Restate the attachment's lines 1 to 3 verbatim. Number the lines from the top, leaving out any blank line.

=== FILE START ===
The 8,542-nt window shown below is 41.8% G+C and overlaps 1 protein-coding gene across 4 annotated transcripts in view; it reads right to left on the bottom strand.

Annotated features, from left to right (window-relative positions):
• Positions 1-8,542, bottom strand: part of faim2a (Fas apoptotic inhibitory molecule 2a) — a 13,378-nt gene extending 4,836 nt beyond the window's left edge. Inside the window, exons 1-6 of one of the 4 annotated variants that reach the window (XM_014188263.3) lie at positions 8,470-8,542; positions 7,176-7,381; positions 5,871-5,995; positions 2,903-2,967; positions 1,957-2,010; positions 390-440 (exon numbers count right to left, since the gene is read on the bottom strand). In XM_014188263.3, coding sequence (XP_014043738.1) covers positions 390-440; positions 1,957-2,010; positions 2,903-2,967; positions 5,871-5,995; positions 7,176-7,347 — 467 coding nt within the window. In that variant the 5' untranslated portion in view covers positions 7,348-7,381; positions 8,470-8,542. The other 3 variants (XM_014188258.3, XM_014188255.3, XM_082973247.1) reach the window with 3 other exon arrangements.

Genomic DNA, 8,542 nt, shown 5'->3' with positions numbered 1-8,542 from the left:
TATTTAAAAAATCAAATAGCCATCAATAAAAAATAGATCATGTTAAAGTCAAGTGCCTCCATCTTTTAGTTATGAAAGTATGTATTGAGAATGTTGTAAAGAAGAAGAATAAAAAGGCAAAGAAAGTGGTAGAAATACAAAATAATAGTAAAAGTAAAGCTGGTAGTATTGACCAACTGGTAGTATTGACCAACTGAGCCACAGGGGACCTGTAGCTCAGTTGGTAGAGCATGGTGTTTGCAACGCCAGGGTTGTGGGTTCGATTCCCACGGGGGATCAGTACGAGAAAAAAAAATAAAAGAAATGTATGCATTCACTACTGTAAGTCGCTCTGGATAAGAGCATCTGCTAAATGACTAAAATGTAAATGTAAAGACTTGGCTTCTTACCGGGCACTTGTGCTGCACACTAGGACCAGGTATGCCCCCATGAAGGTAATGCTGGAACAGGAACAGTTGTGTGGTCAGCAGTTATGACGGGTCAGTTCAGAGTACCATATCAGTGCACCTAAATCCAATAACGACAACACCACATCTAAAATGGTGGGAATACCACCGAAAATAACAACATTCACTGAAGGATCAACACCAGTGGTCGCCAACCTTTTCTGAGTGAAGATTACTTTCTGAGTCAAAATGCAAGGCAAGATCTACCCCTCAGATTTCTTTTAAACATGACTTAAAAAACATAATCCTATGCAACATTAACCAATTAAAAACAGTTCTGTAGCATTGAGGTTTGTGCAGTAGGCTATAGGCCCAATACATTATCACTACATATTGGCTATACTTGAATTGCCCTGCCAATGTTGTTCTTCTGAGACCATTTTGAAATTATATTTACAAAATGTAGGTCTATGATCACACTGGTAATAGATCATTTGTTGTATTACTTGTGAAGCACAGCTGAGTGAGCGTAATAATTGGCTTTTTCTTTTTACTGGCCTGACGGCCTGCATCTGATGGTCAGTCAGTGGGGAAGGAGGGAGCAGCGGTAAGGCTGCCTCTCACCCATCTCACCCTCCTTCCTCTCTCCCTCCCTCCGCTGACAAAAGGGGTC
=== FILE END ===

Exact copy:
The 8,542-nt window shown below is 41.8% G+C and overlaps 1 protein-coding gene across 4 annotated transcripts in view; it reads right to left on the bottom strand.

Annotated features, from left to right (window-relative positions):
• Positions 1-8,542, bottom strand: part of faim2a (Fas apoptotic inhibitory molecule 2a) — a 13,378-nt gene extending 4,836 nt beyond the window's left edge. Inside the window, exons 1-6 of one of the 4 annotated variants that reach the window (XM_014188263.3) lie at positions 8,470-8,542; positions 7,176-7,381; positions 5,871-5,995; positions 2,903-2,967; positions 1,957-2,010; positions 390-440 (exon numbers count right to left, since the gene is read on the bottom strand). In XM_014188263.3, coding sequence (XP_014043738.1) covers positions 390-440; positions 1,957-2,010; positions 2,903-2,967; positions 5,871-5,995; positions 7,176-7,347 — 467 coding nt within the window. In that variant the 5' untranslated portion in view covers positions 7,348-7,381; positions 8,470-8,542. The other 3 variants (XM_014188258.3, XM_014188255.3, XM_082973247.1) reach the window with 3 other exon arrangements.